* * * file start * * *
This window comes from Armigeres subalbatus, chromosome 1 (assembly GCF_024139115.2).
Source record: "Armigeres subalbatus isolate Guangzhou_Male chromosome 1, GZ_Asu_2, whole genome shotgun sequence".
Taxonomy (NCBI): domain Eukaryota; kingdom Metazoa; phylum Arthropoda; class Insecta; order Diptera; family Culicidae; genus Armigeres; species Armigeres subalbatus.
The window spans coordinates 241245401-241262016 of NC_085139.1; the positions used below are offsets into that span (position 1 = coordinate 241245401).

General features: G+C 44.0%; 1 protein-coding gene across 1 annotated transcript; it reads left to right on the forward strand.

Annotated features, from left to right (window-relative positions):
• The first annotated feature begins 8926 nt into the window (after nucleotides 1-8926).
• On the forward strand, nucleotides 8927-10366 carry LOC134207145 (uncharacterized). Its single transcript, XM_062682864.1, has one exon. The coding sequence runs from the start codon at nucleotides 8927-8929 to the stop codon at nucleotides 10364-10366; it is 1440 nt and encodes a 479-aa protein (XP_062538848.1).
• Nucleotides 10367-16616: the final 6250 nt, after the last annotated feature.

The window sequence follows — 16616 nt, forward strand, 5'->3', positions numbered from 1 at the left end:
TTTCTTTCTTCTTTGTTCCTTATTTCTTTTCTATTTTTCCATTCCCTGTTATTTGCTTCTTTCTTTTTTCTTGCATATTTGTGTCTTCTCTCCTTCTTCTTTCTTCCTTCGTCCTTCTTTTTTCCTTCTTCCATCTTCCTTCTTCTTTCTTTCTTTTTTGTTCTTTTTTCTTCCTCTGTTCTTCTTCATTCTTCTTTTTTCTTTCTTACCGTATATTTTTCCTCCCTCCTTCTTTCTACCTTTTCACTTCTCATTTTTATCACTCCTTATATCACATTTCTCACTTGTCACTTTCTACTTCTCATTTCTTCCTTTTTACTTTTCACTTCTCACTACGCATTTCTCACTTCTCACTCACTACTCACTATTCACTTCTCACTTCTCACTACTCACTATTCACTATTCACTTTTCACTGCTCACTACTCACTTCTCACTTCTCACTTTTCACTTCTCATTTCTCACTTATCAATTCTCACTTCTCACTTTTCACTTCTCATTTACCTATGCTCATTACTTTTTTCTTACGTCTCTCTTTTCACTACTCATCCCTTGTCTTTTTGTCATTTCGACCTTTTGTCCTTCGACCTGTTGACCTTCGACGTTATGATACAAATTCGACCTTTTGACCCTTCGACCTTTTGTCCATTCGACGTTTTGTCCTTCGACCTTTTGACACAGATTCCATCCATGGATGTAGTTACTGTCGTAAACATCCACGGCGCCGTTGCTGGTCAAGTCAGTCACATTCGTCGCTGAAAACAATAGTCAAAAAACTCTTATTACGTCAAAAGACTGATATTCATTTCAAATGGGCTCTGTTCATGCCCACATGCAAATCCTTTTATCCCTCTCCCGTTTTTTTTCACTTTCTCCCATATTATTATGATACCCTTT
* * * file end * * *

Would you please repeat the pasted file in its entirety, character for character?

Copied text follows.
This window comes from Armigeres subalbatus, chromosome 1 (assembly GCF_024139115.2).
Source record: "Armigeres subalbatus isolate Guangzhou_Male chromosome 1, GZ_Asu_2, whole genome shotgun sequence".
Taxonomy (NCBI): domain Eukaryota; kingdom Metazoa; phylum Arthropoda; class Insecta; order Diptera; family Culicidae; genus Armigeres; species Armigeres subalbatus.
The window spans coordinates 241245401-241262016 of NC_085139.1; the positions used below are offsets into that span (position 1 = coordinate 241245401).

General features: G+C 44.0%; 1 protein-coding gene across 1 annotated transcript; it reads left to right on the forward strand.

Annotated features, from left to right (window-relative positions):
• The first annotated feature begins 8926 nt into the window (after nucleotides 1-8926).
• On the forward strand, nucleotides 8927-10366 carry LOC134207145 (uncharacterized). Its single transcript, XM_062682864.1, has one exon. The coding sequence runs from the start codon at nucleotides 8927-8929 to the stop codon at nucleotides 10364-10366; it is 1440 nt and encodes a 479-aa protein (XP_062538848.1).
• Nucleotides 10367-16616: the final 6250 nt, after the last annotated feature.

The window sequence follows — 16616 nt, forward strand, 5'->3', positions numbered from 1 at the left end:
TTTCTTTCTTCTTTGTTCCTTATTTCTTTTCTATTTTTCCATTCCCTGTTATTTGCTTCTTTCTTTTTTCTTGCATATTTGTGTCTTCTCTCCTTCTTCTTTCTTCCTTCGTCCTTCTTTTTTCCTTCTTCCATCTTCCTTCTTCTTTCTTTCTTTTTTGTTCTTTTTTCTTCCTCTGTTCTTCTTCATTCTTCTTTTTTCTTTCTTACCGTATATTTTTCCTCCCTCCTTCTTTCTACCTTTTCACTTCTCATTTTTATCACTCCTTATATCACATTTCTCACTTGTCACTTTCTACTTCTCATTTCTTCCTTTTTACTTTTCACTTCTCACTACGCATTTCTCACTTCTCACTCACTACTCACTATTCACTTCTCACTTCTCACTACTCACTATTCACTATTCACTTTTCACTGCTCACTACTCACTTCTCACTTCTCACTTTTCACTTCTCATTTCTCACTTATCAATTCTCACTTCTCACTTTTCACTTCTCATTTACCTATGCTCATTACTTTTTTCTTACGTCTCTCTTTTCACTACTCATCCCTTGTCTTTTTGTCATTTCGACCTTTTGTCCTTCGACCTGTTGACCTTCGACGTTATGATACAAATTCGACCTTTTGACCCTTCGACCTTTTGTCCATTCGACGTTTTGTCCTTCGACCTTTTGACACAGATTCCATCCATGGATGTAGTTACTGTCGTAAACATCCACGGCGCCGTTGCTGGTCAAGTCAGTCACATTCGTCGCTGAAAACAATAGTCAAAAAACTCTTATTACGTCAAAAGACTGATATTCATTTCAAATGGGCTCTGTTCATGCCCACATGCAAATCCTTTTATCCCTCTCCCGTTTTTTTTCACTTTCTCCCATATTATTATGATACCCTTT